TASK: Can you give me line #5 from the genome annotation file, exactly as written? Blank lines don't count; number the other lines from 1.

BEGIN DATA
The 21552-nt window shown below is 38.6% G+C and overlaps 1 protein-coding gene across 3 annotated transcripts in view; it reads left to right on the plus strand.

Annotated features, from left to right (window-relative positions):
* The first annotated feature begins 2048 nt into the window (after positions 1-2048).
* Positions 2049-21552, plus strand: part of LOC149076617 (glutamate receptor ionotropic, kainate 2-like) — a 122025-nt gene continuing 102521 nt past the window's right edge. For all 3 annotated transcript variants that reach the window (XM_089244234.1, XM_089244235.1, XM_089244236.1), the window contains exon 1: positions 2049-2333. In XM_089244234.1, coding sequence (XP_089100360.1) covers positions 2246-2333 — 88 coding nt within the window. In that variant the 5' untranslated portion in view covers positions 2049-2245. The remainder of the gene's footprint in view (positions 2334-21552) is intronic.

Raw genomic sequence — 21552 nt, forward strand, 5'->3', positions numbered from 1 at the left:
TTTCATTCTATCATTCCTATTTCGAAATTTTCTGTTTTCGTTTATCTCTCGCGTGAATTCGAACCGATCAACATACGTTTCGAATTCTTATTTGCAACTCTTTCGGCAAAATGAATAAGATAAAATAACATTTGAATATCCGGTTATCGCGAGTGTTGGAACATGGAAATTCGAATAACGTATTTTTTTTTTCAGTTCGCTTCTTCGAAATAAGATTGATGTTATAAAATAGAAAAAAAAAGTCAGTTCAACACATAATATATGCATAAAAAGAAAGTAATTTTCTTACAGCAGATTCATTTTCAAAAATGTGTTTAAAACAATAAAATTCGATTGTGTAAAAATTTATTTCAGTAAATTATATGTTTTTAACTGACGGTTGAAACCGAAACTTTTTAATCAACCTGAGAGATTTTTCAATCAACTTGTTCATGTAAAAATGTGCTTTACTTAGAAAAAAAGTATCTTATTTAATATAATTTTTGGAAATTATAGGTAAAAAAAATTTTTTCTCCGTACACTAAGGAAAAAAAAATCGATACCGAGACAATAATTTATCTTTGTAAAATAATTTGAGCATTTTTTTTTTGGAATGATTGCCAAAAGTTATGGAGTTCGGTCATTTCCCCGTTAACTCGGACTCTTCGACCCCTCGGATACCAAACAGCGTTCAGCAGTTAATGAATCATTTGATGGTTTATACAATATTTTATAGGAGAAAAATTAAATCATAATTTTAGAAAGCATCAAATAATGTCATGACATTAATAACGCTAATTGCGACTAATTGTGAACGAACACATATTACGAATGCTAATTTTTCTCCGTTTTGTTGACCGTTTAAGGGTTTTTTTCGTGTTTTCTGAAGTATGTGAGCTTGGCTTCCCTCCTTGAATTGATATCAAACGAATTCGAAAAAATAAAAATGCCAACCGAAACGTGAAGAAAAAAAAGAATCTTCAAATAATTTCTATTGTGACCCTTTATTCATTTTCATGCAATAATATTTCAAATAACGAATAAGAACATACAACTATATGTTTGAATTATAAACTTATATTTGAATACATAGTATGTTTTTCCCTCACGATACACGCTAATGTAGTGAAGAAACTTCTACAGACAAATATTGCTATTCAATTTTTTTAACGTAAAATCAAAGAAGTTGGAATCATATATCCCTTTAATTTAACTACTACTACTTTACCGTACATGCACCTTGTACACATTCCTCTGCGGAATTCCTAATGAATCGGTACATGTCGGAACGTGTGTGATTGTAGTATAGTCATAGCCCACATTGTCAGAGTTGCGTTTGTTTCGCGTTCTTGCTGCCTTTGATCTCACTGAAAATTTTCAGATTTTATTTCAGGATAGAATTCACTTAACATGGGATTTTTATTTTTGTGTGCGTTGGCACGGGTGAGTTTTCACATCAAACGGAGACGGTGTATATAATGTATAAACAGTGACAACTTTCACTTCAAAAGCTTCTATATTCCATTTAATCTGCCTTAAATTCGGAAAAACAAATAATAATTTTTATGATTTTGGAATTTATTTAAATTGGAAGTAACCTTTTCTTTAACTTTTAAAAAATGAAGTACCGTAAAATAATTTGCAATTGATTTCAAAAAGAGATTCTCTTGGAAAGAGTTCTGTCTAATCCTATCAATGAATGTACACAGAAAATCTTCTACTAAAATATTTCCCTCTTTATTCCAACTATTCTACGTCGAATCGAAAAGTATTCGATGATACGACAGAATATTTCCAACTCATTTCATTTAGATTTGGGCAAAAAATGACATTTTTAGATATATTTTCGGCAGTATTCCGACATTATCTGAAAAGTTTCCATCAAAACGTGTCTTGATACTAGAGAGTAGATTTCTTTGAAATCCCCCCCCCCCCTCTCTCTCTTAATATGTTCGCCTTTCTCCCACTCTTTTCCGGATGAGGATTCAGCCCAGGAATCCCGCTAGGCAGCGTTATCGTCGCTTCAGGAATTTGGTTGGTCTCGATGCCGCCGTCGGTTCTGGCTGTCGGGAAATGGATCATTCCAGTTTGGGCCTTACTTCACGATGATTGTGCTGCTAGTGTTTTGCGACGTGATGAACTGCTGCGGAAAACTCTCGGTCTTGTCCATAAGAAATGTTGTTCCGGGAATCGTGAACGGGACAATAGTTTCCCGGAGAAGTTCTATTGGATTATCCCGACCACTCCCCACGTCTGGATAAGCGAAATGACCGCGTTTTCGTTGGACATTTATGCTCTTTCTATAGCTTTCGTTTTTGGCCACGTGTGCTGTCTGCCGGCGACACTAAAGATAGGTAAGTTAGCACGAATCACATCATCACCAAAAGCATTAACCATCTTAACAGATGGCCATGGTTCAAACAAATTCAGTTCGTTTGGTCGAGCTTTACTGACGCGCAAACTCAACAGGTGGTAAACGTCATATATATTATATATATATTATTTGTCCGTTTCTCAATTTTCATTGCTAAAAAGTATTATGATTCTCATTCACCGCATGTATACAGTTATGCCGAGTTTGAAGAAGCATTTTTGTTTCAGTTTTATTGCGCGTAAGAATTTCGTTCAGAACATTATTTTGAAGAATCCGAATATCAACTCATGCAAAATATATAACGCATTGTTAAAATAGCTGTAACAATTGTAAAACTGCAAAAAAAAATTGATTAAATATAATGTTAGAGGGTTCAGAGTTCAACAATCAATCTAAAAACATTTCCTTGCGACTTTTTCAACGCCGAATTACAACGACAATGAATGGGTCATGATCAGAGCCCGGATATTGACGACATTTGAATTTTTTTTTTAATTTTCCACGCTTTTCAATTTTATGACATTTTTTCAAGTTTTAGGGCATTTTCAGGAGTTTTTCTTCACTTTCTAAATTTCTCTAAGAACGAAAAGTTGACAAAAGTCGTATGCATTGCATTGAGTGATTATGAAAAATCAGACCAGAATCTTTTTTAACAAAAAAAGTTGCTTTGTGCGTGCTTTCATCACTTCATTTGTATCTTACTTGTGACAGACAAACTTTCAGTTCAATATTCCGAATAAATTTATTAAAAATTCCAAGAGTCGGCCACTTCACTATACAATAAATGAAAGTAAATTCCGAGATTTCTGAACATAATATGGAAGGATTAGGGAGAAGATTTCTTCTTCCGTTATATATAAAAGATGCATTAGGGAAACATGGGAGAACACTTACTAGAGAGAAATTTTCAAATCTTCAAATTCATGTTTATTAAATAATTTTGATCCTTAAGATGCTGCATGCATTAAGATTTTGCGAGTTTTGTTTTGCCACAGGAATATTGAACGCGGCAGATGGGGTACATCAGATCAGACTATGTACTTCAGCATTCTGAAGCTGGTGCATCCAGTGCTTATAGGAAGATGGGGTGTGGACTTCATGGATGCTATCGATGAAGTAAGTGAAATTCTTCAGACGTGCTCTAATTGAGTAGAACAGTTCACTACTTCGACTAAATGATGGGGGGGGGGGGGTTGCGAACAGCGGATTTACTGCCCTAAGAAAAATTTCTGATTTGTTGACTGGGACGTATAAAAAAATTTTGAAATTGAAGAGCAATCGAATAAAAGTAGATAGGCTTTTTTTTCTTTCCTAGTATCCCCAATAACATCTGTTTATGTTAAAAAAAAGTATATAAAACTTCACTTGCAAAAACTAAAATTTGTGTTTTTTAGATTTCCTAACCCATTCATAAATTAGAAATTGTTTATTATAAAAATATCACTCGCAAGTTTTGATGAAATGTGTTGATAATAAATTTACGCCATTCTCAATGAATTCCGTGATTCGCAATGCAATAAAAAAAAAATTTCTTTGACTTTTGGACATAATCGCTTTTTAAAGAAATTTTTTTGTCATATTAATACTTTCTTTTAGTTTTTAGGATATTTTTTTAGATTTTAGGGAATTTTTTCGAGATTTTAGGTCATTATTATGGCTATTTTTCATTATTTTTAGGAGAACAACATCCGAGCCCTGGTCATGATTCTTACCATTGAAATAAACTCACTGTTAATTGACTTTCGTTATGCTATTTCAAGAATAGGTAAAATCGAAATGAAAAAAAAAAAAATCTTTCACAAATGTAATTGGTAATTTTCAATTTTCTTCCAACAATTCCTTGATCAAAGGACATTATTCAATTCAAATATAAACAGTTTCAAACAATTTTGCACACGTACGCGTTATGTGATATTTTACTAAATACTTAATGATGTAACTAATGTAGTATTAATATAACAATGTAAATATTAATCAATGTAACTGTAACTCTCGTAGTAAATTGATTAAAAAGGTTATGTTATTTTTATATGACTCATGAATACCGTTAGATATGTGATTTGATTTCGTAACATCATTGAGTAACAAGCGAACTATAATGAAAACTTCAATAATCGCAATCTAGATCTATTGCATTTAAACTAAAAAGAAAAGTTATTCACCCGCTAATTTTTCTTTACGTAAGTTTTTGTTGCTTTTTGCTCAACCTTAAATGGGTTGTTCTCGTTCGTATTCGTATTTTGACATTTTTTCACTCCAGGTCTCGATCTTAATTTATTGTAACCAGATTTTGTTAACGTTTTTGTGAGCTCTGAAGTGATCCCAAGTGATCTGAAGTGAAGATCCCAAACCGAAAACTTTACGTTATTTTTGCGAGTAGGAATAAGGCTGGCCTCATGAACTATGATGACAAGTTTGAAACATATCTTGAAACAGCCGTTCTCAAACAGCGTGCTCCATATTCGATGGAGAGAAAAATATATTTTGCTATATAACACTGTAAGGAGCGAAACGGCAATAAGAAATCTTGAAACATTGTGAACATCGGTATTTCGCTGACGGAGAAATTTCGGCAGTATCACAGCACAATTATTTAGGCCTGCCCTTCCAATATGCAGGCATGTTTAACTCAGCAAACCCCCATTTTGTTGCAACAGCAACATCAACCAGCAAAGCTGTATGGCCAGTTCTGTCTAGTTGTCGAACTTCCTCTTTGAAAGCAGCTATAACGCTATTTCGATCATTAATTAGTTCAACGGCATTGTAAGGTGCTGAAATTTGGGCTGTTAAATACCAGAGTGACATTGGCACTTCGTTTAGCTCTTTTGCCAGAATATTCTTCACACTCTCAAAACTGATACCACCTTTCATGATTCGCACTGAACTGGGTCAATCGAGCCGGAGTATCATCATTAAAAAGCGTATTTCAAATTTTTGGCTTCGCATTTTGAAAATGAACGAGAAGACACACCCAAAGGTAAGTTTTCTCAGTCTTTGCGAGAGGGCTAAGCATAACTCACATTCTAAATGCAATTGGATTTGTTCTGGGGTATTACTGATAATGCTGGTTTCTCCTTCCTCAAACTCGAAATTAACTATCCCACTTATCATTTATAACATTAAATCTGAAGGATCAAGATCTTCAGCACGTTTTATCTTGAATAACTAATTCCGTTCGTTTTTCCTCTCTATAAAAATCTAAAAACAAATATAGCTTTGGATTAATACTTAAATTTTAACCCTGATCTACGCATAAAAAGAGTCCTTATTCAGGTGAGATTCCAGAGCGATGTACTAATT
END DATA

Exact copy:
Raw genomic sequence — 21552 nt, forward strand, 5'->3', positions numbered from 1 at the left: